(Reuters) - The shareholders’ firms Bernstein Litowitz Berger & Grossmann and Kessler Topaz Meltzer & Check said in a brief filed late Friday that they violated no ethical or contractual obligations to a group of New York City pension funds.
Bernstein Litowitz and Kessler Topaz contend that ethics expert Charles Wolfram of Cornell agrees they have not breached client confidentiality – and they argue that NYC funds concocted ethics accusations to divert attention away from defects in the funds’ bid to lead a securities class action against Kraft Heinz.
Cohen Milstein’s Julie Reiser declined to comment on behalf of the New York funds. Ethics professor Wolfram did not immediately respond to my email.
The background to this ethics dispute is a bit complicated. As I told you last week, the New York City pension funds were contemplating a bid last April to lead a prospective class action against Kraft Heinz, which allegedly misled investors in the run-up to the company’s $15 billion write-down of brand assets in February. (Kraft Heinz has not commented on the underlying allegations.) The NYC funds circulated data about their trades in Kraft Heinz to six shareholders’ firms that had been pre-approved in 2018 to represent the funds in securities class actions. Bernstein Litowitz and Kessler Topaz were on the NYC funds’ panel of pre-approved firms and received the funds’ trading data along with four other shareholders’ firms.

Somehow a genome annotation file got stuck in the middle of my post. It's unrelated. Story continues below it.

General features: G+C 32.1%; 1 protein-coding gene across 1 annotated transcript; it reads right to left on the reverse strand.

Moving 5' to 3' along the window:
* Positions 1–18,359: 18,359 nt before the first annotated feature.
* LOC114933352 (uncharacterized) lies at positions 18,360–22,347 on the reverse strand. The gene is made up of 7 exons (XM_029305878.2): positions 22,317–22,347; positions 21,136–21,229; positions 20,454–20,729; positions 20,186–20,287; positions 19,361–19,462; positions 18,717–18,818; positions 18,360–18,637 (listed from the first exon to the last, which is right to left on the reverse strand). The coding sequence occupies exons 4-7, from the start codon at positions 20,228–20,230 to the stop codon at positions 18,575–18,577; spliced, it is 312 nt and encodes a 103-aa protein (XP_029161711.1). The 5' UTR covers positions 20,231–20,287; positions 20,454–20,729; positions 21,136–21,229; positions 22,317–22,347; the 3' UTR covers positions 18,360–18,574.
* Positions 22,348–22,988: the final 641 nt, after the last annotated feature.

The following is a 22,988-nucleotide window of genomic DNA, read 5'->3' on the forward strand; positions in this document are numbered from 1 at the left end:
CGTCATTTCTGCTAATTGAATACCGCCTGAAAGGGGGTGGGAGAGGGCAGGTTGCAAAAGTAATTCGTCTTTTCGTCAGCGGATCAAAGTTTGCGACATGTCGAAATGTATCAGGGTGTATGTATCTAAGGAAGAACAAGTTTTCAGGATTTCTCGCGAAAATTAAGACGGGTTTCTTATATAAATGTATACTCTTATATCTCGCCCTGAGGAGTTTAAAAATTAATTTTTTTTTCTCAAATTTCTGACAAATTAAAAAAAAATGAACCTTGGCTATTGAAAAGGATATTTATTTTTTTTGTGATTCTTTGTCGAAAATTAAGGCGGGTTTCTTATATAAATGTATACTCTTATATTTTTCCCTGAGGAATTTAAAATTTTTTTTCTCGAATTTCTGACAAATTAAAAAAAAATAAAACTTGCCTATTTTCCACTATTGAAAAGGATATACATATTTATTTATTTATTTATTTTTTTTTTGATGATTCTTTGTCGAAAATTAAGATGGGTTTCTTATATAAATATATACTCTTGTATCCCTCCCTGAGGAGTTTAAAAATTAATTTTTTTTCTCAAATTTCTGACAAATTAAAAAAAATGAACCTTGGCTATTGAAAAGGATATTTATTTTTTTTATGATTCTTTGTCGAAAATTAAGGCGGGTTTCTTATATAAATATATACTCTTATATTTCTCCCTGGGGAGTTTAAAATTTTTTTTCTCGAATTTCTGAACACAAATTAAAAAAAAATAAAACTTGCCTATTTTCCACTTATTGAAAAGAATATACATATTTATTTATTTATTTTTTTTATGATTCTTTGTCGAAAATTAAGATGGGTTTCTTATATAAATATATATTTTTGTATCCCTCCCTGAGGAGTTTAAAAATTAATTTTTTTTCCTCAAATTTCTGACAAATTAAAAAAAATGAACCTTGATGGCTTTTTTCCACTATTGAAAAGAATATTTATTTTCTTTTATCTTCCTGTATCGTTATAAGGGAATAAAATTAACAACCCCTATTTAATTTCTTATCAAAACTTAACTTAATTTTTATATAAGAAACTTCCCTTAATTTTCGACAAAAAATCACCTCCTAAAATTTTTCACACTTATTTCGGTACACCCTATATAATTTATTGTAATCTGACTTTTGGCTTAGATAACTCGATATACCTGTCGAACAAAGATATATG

The NYC funds ultimately moved in late April to be appointed lead plaintiff of the prospective Kraft Heinz class in federal district court in Chicago. They are represented by Cohen Milstein Sellers & Toll and claim losses of nearly $60 million in Kraft Heinz trades in the proposed class period, more than any other investor bidding for lead plaintiff.
Bernstein Litowitz and Kessler Topaz represent a different lead plaintiff candidate, a Swedish pension fund known as AP7 and the German fund Union Asset Management. The two foreign funds claim to have lost $51 million in Kraft Heinz trades.
Ordinarily, judges overseeing securities class actions select the investor with the biggest claimed losses to serve as lead plaintiff, especially when the biggest loser is a sophisticated institutional investor. But in briefing after lead counsel motions were filed in April, Kessler Topaz and Bernstein Litowitz argued on behalf of the Swedish and German funds that the NYC pension funds had overstated their losses.